Review Comment:
The article proposes methods for computing abductive explanations for single observations and for multiple observations, respectively, in ABox abduction with arbitrary description logics. The basic idea for computing an abductive explanation for a given observation is that, an abduction explanation can be computed from a hitting set of the collection of all ABox encoding models of the union of the ontology (TBox+ABox) and the given observation by negating every assertion in the hitting set. Based on this idea, the article proposes a hitting set tree algorithm for computing abductive explanations with bounded cardinality for single observations. To handle multiple observations, the article also proposes two methods, where one (the reductionbased method) is based on a reduction to a problem about a single observation, the other (the combinationbased method) is based on combining abductive explanations for respective single observations. Some experiments on three small ontologies were conducted to show the running statistics for computing single observations and to show the comparison results about the two methods for multiple observations.
In general, the originality is partially good, but the significance of the results and the quality of writing need to be improved much. More details about these statements are shown below.
Originality:
(1) The basis idea for handling single observations based on hitting set trees is new compared with related work, though it has been unofficially published in the DL 2016 workshop.
(2) The algorithm for computing abductive explanations with bounded cardinality for single observations is new, but more justifications for its technical advantages need to be provided. See more details in the following review comments on significance.
(3) The combinationbased method for handling multiple observations is rather straightforward and has only been mentioned without details nor empirical evaluation in previous work on ABox abduction. The article provides empirical results on this method.
(4) The reductionbased method for handling multiple observations is new compared with related work, but more justifications for its technical advantages need to be provided. See more details in the following review comments on significance.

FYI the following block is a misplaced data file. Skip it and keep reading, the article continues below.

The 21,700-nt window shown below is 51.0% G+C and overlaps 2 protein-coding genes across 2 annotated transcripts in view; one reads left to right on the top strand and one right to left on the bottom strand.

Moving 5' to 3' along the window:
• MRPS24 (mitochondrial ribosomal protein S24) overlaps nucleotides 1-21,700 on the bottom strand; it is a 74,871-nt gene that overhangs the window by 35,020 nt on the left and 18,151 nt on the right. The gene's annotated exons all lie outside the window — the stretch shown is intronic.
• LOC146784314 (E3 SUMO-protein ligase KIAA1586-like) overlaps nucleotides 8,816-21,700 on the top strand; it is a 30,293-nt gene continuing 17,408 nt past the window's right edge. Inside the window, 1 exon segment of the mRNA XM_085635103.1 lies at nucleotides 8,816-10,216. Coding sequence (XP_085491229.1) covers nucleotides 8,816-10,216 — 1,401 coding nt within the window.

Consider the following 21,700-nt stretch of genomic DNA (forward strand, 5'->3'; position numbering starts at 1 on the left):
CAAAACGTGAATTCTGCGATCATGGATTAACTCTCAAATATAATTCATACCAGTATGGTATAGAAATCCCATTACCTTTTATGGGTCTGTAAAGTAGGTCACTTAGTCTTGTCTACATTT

Significance of the results:
(1) The basis idea for handling single observations based on hitting set trees works for arbitrary description logics that have corresponding reasoners. However, the feasibility of a method implementing this idea is only partially demonstrated by three small ontologies (one having <300 axioms and the other two having <50 axioms). The feasibility needs to be further clarified by larger ontologies, such as those ones with up to millions of axioms created by the LUBM generator, which have been used in experiments conducted by related work [7,8].
(2) The computation of abductive explanations with bounded cardinality is a special problem setting different from traditional ones. It is unclear what this setting results in with respective to the computational complexity. In particular, it is unclear whether this setting results in intractability for tractable description logics. According to Figure 1, the execution time for computing all abductive explanations with cardinality<=5 is already extremely long (>1,000,000s) for LUBM with only 46 axioms. This result actually means that the proposed algorithm (Algorithm 1) is not practical or even infeasible for large ontologies. According to Table 3, which shows that the algorithm only computes 20 abductive explanations in more than 1,000,000 seconds, I conjecture that the proposed algorithm has much room to improve its efficiency and scalability. As a word, the proposed algorithm or even the proposed problem setting may not be sufficiently reasonable, especially in term of scaling to large ontologies.
(3) An empirical comparison study on the two methods for handling multiple observations is provided in the article. The comparison results show that the new reductionbased method is not necessary more efficient than the straightforward combinationbased method. This raises a question about the advantages of the proposed reductionbased method. In fact, the reductionbased method increases the expressivity of the observations by introducing nominals. It is unclear whether this reduction increases the computational complexity of the abduction problem for description logics without nominals. More theoretical statements on comparing the two methods are needed to clarify the pros and cons of the two methods.
Quality of writing:
The writing is generally good but still has a number of issues. The main issues are listed below. There are also relatively minor issues on wording, which need to be checked by authors.
(1) Different methods on ABox abduction actually have different problem settings. These differences should be clarified during the discussion of related work.
(2) A_nR_n used in Definition 5 is an abnormal representation for function symbols. A function symbol should be short and has only subscripts at tail.
(3) The function TA(K) declared in the article is nondeterminate. A normal function should be determinate; i.e., it should return a unique result for any input. In this sense, it is inappropriate to declare TA as a function. Instead, we can say that the symbol TA stands for the ABox encoding of something.
(4) In Definition 9, {\neg M M\in\mathcal{M}} represents only one set but not a collection of sets.
(5) In the implementation section (Section 6), the term “loops” is used without definition. Moreover, it is unclear why authors say that forbidding loops significantly reduce the search space.
(6) Table 2 and Table 3 report the statistics other than the parameters.
(7) In many places the execution time is said to be high or low. This wording is wrong as the execution time is often said to be long or short.